Interviewer: Would you say your writing is closer to photography ratherthan to music or the other arts?
Gangemi: Yes, closer to photography and drawing and painting. I startedout as a child who liked to draw. With different influences I might havedeveloped into an artist.
Interviewer: Other than constructing these verbal collages, how else,if you could choose, would you make your work?
Gangemi: Possibly I would like to be some kind of collage artist. I wouldstill assemble, select and present in a manner that was pleasing to me.Basically it would still be making an artistic order out of chaos.
Interviewer: How did you write The Interceptor Pilot? Yourworks have a definite European feel to them; perhaps you could also tellme who a few of your favorite artists are, or whom you might emulate.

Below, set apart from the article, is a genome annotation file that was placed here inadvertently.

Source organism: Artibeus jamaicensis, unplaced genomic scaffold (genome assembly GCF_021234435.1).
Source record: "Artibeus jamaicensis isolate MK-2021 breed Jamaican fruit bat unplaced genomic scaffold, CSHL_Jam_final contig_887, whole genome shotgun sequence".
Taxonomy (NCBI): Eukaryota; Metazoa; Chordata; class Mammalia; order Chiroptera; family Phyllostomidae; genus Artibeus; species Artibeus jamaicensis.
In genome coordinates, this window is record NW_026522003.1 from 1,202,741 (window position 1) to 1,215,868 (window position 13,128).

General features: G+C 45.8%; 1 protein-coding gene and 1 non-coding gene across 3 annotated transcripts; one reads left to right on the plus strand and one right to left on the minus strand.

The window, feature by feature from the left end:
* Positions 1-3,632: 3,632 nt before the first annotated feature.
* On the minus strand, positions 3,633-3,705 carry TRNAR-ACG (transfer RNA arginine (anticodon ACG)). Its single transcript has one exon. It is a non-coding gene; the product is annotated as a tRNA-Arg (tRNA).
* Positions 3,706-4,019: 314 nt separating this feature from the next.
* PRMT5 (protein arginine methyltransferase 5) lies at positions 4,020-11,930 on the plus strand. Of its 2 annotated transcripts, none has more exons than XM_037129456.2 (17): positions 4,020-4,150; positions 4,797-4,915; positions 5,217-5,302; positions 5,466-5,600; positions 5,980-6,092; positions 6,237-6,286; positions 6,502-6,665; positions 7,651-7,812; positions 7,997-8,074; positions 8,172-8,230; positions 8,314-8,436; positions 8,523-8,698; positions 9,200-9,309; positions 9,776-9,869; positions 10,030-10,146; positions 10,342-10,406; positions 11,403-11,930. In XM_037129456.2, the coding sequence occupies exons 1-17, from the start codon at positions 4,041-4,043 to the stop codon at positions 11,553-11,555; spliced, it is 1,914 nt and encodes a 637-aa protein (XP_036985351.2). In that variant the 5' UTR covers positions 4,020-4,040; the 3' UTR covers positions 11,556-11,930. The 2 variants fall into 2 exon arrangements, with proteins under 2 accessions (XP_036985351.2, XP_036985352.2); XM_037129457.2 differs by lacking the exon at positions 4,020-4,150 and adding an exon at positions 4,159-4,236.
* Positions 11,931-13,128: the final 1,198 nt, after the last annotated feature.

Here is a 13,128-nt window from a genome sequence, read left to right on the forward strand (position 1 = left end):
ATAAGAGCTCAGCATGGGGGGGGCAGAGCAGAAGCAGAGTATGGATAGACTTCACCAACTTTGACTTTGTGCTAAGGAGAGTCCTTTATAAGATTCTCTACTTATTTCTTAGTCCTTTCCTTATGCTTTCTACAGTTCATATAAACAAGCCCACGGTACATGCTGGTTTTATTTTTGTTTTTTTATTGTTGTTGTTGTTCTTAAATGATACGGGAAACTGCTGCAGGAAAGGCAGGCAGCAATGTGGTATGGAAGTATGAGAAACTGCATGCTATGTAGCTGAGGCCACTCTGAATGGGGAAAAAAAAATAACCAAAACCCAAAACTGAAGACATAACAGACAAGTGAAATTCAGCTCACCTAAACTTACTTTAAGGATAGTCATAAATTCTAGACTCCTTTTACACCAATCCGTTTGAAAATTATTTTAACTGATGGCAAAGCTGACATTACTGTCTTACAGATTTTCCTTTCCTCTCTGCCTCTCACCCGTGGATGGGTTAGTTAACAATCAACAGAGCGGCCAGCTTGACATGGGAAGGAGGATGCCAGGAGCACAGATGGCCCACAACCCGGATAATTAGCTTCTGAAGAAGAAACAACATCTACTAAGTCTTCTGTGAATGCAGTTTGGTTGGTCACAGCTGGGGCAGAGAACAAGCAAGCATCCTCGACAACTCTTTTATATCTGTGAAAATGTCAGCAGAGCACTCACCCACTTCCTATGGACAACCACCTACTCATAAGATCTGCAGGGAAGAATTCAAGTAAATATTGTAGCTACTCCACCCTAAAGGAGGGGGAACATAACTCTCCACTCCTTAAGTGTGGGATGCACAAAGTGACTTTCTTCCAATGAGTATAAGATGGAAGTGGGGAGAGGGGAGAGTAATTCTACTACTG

Gangemi: The Interceptor Pilot was written in an entirelydifferent way. I got the idea for it in September of 1966, at about thesame time that the book begins. I had been out of the navy for over fouryears, but I remembered a great deal about flying. In eight days of intenseeffort I made notes about all aspects of the film, scissored and classifiedthem, and then typed them up in a coherent order. But I could do nothingwith these notes at that time. It was a film idea, and I was vastly inexperiencedin the literary world, let alone Hollywood and the film industry. My firststory had been published only a few months earlier, and I did not yet havean agent. The idea for Pilot was excellent, but it requireda more mature writer. I didn’t know what to do, so I put the notes in afile folder and almost forgot about them. Over three years passed. I acquiredan agent and published my first book, Olt. Then one day Iremembered my film idea. I figured I would rework it and send it to myagent to see what she thought. I had planned on a two-week project, butbecame re-involved in the idea, very excited by it, and spent eight months.It was extremely difficult, for I was attempting to transfer film to thetypewritten page, an impossible task. Every sentence was a struggle anda new challenge. In the end I had a 98-page manuscript that was a weirdkind of cinematic novel. I had never seen anything like The InterceptorPilot before, and neither had my agent. It took me ten years toget the book published. Gerard-Georges Lemaire published a French translationin Paris in 1975; and Marion Boyars published it in England and the UnitedStates in 1980.